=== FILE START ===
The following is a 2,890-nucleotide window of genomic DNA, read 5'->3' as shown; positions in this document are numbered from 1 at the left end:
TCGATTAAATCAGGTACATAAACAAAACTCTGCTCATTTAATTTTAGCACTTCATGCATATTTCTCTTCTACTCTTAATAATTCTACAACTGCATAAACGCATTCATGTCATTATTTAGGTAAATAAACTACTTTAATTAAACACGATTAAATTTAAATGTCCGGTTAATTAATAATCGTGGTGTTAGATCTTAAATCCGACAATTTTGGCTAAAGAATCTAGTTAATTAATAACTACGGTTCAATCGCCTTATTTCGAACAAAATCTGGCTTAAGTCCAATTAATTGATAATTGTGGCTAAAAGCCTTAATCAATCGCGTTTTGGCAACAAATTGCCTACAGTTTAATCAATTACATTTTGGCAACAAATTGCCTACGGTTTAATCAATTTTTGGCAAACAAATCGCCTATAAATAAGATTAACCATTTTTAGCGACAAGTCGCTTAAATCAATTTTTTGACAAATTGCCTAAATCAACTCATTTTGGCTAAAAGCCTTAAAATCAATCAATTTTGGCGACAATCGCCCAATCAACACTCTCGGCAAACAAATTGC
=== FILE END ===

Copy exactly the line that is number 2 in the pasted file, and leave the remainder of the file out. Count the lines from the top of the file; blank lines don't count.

TCGATTAAATCAGGTACATAAACAAAACTCTGCTCATTTAATTTTAGCACTTCATGCATATTTCTCTTCTACTCTTAATAATTCTACAACTGCATAAACGCATTCATGTCATTATTTAGGTAAATAAACTACTTTAATTAAACACGATTAAATTTAAATGTCCGGTTAATTAATAATCGTGGTGTTAGATCTTAAATCCGACAATTTTGGCTAAAGAATCTAGTTAATTAATAACTACGGTTCAATCGCCTTATTTCGAACAAAATCTGGCTTAAGTCCAATTAATTGATAATTGTGGCTAAAAGCCTTAATCAATCGCGTTTTGGCAACAAATTGCCTACAGTTTAATCAATTACATTTTGGCAACAAATTGCCTACGGTTTAATCAATTTTTGGCAAACAAATCGCCTATAAATAAGATTAACCATTTTTAGCGACAAGTCGCTTAAATCAATTTTTTGACAAATTGCCTAAATCAACTCATTTTGGCTAAAAGCCTTAAAATCAATCAATTTTGGCGACAATCGCCCAATCAACACTCTCGGCAAACAAATTGC